You can boost your chances of getting through the ATS software by paying close attention to the requirements of the job description. Wherever possible, you should use the exact words used in the job description when describing your skills: for instance, if a job description asks for ‘high levels of personal organization,’ use that exact phrase when writing about your experience of balancing multiple AP classes at school. Treat the job description as your guide, and you can maximize your chances of success.
ATS software can sometimes get confused by complex resume formatting. But don’t panic – all of VisualCV’s resume templates are designed to make your resume easy for ATS software to read. That means you don’t have to worry about the software being confused by the format of your resume – you can focus on your resume’s content, instead.
Most resumes open with a summary, which means it’s the first thing most recruiters will see when they pick up your resume. A summary is meant to give recruiters a short, clear description of your best qualities. The key to a good summary is keeping it brief – think about the three main reasons why you are qualified for the job you want, and write them down in three sentences or less.
It’s important to remember that your summary should be specific to the role you’re applying for. You can’t get away with reusing the same summary for multiple applications! Recruiters will notice, and it will affect your chances of getting hired.
Since you’re applying for your first ever job, you can’t talk about your past work experience in your summary. However, you can bring up your educational background, your skills, your best qualities, and any relevant non-work experience you have. Later in your career, you can use your summary to lay out your career journey so far, so recruiters can easily see where you’re coming from and what you bring.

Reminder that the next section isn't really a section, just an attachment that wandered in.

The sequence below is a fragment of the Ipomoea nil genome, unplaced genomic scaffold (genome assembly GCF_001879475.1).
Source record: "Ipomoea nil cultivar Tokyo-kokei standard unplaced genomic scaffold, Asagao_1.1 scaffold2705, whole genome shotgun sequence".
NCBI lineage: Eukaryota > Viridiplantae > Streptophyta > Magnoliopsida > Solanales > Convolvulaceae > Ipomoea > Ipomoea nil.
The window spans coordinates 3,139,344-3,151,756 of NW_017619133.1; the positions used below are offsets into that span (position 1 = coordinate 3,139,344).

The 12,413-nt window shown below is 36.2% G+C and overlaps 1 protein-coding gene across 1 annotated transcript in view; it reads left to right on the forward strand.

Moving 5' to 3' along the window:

You might be tempted to use your summary as a second cover letter – a longer piece of writing telling the story of why you want the job you’re aiming for. In fact, this is the number one thing you shouldn’t do when writing your summary!
A summary needs to be clear and to-the-point, focused on what you can offer your employer. You need to keep it focused, professional, and short. If you want to talk more about yourself, you can do that in your cover letter instead – your resume simply doesn’t have the space to accommodate it.
We know that summaries can be tough to pin down. Some recruiters don’t think you need a summary at all – in fact, opinion is divided – so don’t feel too bad if you’re having a hard time! Leave it out for now, and think about coming back to it later on.
By now, you should be pretty clear on what a summary is – but what about your resume objective?
When you’re just starting out on your career journey, an objective is a great way to give hiring managers more information about your long-term plans. Your objective should be a one-sentence statement about where you want to work or what you want to do in the future. While it might sound obvious, you do need to make sure that your objective is relevant in some way to the role you’re applying for!
You won’t always need a resume objective. They’re much less useful when you already have an extensive work history, because your career so far can tell a hiring manager a lot about your long-term goals. But when you’re applying for a first job, most recruiters agree that an objective is a smart thing to include.
We know you don’t have any previous experience of holding down a paid job – after all, this is your first ever resume! But you almost certainly have more relevant experience than you think you do. Here are just a few things you might be able to include in this section of your resume:
As long as you can use the experience to show how it has prepared you for the role you want, you can include it! Try taking the time to list all of the skills you have used or learned during your non-work experience. Then you can include any experience where those skills match up with the skills listed on the job description.
Remember, you don’t have to add everything you’ve ever done to your resume! If you’ve participated in a lot of extracurriculars, be selective about which ones you include. On the flip side, if you don’t have much experience, don’t lie to pad it out – you will probably get caught, and it will throw up some serious red flags for any recruiter or hiring manager.